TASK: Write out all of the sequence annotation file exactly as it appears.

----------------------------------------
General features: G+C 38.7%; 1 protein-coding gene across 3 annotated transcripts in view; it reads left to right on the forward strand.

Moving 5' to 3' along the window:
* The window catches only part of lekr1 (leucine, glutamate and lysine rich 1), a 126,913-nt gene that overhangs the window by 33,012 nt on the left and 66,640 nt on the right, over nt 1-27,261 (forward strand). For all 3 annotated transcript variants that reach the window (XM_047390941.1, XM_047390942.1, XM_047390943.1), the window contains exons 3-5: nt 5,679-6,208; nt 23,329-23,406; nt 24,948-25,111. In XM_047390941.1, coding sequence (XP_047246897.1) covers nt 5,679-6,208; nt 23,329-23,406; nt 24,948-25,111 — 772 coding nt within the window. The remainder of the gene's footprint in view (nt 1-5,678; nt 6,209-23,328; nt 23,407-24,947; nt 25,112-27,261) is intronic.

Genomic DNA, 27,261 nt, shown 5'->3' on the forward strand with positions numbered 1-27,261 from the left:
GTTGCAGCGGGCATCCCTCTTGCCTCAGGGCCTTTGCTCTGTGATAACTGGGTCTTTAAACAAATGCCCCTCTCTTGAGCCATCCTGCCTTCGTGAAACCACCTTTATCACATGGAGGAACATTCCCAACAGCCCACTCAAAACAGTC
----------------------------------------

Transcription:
General features: G+C 38.7%; 1 protein-coding gene across 3 annotated transcripts in view; it reads left to right on the forward strand.

Moving 5' to 3' along the window:
* The window catches only part of lekr1 (leucine, glutamate and lysine rich 1), a 126,913-nt gene that overhangs the window by 33,012 nt on the left and 66,640 nt on the right, over nt 1-27,261 (forward strand). For all 3 annotated transcript variants that reach the window (XM_047390941.1, XM_047390942.1, XM_047390943.1), the window contains exons 3-5: nt 5,679-6,208; nt 23,329-23,406; nt 24,948-25,111. In XM_047390941.1, coding sequence (XP_047246897.1) covers nt 5,679-6,208; nt 23,329-23,406; nt 24,948-25,111 — 772 coding nt within the window. The remainder of the gene's footprint in view (nt 1-5,678; nt 6,209-23,328; nt 23,407-24,947; nt 25,112-27,261) is intronic.

Genomic DNA, 27,261 nt, shown 5'->3' on the forward strand with positions numbered 1-27,261 from the left:
GTTGCAGCGGGCATCCCTCTTGCCTCAGGGCCTTTGCTCTGTGATAACTGGGTCTTTAAACAAATGCCCCTCTCTTGAGCCATCCTGCCTTCGTGAAACCACCTTTATCACATGGAGGAACATTCCCAACAGCCCACTCAAAACAGTC